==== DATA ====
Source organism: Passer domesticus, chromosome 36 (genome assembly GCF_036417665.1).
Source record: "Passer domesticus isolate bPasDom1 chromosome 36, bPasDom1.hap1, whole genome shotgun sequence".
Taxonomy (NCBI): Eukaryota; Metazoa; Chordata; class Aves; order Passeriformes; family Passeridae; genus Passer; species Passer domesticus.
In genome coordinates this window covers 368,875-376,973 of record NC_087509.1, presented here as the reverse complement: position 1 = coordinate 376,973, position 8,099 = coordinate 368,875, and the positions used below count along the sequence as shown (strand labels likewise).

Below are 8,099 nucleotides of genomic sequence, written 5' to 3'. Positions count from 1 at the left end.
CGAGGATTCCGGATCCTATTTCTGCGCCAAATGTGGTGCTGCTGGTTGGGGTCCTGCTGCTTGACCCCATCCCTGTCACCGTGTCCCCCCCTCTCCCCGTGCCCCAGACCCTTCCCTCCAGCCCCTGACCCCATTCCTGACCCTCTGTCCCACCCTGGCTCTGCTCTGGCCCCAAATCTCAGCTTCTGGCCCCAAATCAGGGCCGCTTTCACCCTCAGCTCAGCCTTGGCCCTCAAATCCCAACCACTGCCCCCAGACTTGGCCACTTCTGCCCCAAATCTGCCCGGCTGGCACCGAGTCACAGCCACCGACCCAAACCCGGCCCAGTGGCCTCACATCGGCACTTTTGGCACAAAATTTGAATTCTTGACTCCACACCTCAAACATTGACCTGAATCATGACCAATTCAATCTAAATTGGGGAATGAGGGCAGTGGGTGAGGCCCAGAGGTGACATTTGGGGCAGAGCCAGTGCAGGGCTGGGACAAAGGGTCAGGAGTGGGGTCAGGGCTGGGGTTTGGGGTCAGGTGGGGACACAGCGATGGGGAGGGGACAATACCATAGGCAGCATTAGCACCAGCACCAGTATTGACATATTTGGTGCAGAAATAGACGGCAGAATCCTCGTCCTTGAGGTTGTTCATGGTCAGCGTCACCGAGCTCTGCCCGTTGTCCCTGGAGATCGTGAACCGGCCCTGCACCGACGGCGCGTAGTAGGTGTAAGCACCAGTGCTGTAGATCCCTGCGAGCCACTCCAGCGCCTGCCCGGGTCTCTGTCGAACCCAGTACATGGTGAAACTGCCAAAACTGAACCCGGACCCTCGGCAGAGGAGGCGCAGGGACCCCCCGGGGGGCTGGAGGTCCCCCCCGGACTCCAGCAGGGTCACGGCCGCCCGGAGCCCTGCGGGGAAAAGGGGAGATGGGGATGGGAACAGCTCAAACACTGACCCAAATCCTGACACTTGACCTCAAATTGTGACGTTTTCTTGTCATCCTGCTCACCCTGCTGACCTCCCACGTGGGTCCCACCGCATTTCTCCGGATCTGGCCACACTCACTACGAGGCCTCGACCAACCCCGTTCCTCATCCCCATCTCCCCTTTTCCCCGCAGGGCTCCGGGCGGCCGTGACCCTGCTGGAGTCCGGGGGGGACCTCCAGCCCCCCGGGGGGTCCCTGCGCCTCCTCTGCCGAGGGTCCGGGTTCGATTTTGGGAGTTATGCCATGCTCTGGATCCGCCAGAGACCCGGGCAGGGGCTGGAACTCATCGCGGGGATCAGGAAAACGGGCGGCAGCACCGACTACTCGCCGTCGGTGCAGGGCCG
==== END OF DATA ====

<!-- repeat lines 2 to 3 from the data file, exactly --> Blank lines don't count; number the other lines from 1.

Source record: "Passer domesticus isolate bPasDom1 chromosome 36, bPasDom1.hap1, whole genome shotgun sequence".
Taxonomy (NCBI): Eukaryota; Metazoa; Chordata; class Aves; order Passeriformes; family Passeridae; genus Passer; species Passer domesticus.